Voice Cast

Did you always have Zachary [Levi] and Mandy [Moore] in mind for the roles of Flynn and Rapunzel?

Nathan Greno: In the very beginning, we try to create very appealing characters. We have friends around the studio do the temp voices for our early screenings. At some point (before animation begins), we begin the casting process. We saw hundreds of people for the role of Flynn and Rapunzel. Hundreds! It was crazy. It seemed that all of Hollywood wanted these parts. There were a lot of amazing auditions, but in the end Mandy and Zac totally nailed it. They were incredible. People are always surprised to hear they didn't record together because their characters are so charming on screen. Mandy and Zac were the perfect fit.

Byron Howard: Our audition process for Tangled was unbelievably huge. Nathan and I saw over three hundred actresses for the Rapunzel role alone. The benefit to doing that thorough of a search is that when you finally find the right actress, as we did in Mandy Moore, you really know that she's the one.

Were there any traits in Rapunzel that were directly from Mandy Moore such as her being barefoot constantly, or the short brown hair at the end of the film?

Byron Howard: Mandy and Rapunzel definitely have similarities. They're both incredibly smart, funny, artistic young women, and unbeknownst to us, Mandy jumps out of airplanes! Just like Rapunzel leaps off cliffs and swings from the rafters. Adventurous young women as well.

Where did you folks find Donna Murphy? She stole the show.

Nathan Greno: New York City. She lives there.

How long did you need to prep for the roles of Thugs #1 and #2 and Guards #1 and #2?

Byron Howard: I feel like I've been preparing for the role of Thug #2 for my entire professional life. It's really the role of a lifetime.

Nathan Greno: It takes YEARS of practice to pull off roles like "Thug #1" and "Guard #1". Kids, please don't try that at home.

Rapunzel's closest companion in the tower is her pet chameleon Pascal.


What prompted you to include Pascal, Rapunzel's chameleon side kick, in the cast?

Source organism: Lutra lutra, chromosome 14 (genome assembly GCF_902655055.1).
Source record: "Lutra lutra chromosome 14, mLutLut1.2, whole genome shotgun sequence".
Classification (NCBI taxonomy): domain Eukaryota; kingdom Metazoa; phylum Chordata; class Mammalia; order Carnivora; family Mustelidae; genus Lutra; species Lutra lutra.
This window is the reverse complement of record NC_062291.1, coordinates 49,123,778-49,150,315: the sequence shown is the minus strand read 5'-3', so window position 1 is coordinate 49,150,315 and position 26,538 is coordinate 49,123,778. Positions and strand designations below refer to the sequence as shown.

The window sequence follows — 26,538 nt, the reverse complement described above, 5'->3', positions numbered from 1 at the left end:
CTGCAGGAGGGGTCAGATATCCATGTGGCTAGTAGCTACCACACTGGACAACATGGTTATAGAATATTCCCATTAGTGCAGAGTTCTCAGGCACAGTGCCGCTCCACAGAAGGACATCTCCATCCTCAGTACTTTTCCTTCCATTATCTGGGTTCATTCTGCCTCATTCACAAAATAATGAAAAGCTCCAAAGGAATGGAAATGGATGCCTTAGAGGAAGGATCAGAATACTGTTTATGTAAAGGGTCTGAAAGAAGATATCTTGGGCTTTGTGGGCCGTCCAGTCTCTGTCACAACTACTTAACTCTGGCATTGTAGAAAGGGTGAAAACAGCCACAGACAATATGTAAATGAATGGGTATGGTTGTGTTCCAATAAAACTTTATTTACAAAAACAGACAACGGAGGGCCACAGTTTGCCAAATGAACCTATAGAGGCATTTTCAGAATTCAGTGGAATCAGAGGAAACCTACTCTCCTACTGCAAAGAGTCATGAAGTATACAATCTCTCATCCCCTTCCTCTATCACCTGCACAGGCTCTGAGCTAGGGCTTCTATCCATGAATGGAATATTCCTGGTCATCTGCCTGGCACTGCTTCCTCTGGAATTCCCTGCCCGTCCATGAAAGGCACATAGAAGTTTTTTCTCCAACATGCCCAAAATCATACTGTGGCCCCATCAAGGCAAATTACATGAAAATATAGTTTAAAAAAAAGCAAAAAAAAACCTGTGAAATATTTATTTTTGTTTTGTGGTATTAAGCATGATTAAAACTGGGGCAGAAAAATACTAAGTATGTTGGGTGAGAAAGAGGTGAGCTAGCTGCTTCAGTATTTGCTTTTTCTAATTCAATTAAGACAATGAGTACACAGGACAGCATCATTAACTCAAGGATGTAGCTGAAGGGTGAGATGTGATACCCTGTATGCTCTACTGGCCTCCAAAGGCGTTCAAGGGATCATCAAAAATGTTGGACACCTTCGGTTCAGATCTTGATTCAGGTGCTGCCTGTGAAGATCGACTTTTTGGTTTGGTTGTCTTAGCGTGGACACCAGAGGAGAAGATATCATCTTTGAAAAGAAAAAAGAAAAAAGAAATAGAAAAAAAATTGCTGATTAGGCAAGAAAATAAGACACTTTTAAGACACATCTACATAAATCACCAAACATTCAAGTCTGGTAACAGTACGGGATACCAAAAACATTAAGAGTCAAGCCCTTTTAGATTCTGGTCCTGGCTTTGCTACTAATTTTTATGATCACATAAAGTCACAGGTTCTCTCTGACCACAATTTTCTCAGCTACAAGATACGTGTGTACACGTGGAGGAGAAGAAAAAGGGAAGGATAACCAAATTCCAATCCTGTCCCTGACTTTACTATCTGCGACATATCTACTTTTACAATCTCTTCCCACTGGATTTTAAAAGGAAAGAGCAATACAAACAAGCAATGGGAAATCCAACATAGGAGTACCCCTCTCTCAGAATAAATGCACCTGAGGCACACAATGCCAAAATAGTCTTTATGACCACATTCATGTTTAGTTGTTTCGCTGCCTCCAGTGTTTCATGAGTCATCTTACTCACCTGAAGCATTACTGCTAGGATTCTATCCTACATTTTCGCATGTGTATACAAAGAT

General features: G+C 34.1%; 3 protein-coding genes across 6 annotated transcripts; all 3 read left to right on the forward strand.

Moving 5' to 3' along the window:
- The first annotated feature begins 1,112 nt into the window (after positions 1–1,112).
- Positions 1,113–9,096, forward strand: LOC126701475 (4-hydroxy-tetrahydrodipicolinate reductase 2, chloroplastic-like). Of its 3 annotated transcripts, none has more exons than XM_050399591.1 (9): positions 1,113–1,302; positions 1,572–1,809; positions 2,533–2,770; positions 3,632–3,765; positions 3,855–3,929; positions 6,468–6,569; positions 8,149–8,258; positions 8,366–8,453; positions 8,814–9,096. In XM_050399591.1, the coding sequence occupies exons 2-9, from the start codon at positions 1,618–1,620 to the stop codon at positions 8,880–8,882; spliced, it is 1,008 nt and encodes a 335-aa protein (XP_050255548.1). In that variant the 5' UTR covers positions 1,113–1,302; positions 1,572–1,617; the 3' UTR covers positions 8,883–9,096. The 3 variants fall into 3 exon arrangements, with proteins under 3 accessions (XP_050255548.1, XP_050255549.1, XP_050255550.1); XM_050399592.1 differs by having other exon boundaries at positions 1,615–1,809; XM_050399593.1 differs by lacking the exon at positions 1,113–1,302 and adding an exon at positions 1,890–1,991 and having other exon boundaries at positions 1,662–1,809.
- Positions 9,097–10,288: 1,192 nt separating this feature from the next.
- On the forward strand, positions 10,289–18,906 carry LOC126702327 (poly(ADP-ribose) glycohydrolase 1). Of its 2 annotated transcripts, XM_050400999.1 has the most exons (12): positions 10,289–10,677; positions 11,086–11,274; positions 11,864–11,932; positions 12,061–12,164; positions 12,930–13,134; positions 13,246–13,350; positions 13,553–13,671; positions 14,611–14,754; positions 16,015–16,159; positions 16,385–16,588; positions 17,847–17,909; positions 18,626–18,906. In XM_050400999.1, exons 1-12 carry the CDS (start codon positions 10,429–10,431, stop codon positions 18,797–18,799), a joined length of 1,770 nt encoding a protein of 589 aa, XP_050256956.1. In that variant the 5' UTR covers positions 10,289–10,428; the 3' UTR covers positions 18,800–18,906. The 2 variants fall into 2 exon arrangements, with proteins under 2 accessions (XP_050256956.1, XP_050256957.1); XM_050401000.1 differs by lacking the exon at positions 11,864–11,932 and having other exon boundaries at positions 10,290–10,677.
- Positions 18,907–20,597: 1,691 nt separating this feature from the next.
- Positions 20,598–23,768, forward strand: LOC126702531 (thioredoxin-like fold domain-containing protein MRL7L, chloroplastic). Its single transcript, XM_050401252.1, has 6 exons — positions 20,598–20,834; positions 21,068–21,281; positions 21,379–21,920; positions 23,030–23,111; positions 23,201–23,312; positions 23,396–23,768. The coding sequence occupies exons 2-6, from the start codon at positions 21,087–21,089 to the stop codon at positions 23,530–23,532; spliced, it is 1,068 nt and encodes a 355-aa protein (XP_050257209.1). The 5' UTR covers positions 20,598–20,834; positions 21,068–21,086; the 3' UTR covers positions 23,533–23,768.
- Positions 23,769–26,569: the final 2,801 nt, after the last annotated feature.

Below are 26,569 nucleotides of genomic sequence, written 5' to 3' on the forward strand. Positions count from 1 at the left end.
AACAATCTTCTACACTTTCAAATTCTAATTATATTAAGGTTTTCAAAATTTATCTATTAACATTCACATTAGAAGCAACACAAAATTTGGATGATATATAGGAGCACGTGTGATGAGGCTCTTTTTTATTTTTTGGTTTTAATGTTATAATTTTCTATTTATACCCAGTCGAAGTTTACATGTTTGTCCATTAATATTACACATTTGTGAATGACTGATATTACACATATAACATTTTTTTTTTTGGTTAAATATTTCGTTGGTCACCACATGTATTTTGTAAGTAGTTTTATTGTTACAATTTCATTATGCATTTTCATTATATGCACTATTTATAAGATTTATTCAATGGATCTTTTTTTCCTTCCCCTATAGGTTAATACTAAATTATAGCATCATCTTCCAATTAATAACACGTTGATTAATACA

Byron Howard: Pascal came from the need to have someone for Rapunzel to talk to in that tower. We knew we needed that character, but we didn't want to do the typical squirrel, chipmunk or bird that you see so often in these tales. We thought a lizard sounded like a quirky pet for a quirky young woman.

I loved the characters of Pascal and Maximus. Was there ever any discussion about giving them voices? (I'm glad you didn't.)

Byron Howard: Nathan and I are huge, HUGE fans of Buster Keaton and Charlie Chaplin, and we thought, "Wouldn't it be great to have someone like that as a character in Tangled?"
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Time and time again, people who have seen the film have said that they liked the fact that we kept them silent. Pantomime acting is a great challenge for our animators.

Is it me or did some of the animals seem smarter than Flynn?

Nathan Greno: Max and Pascal would agree with that.

Rapunzel's "mother" was a very interesting and rather scary character. Did you draw on past witches and femme fatales from Disney movies for inspiration?

Nathan Greno: Disney does villains better than anyone and we needed to live up to the classic villains of our past films. We think Gothel is mostly scary because she isn't a witch. She doesn't have "powers", but she has a very evil mind. Evil minds actually exist in the real world -- I think that's why she freaks people out!

I've noticed that you bear a slight resemblance to Flynn Rider, Byron. Is this simply coincidence or directorial influence perhaps...? In all seriousness though, having been a huge part of films like Tangled and Bolt means that your influence in these films will carry on to future generations of viewers. Does this knowledge play a part in the choices you make during the production of these films?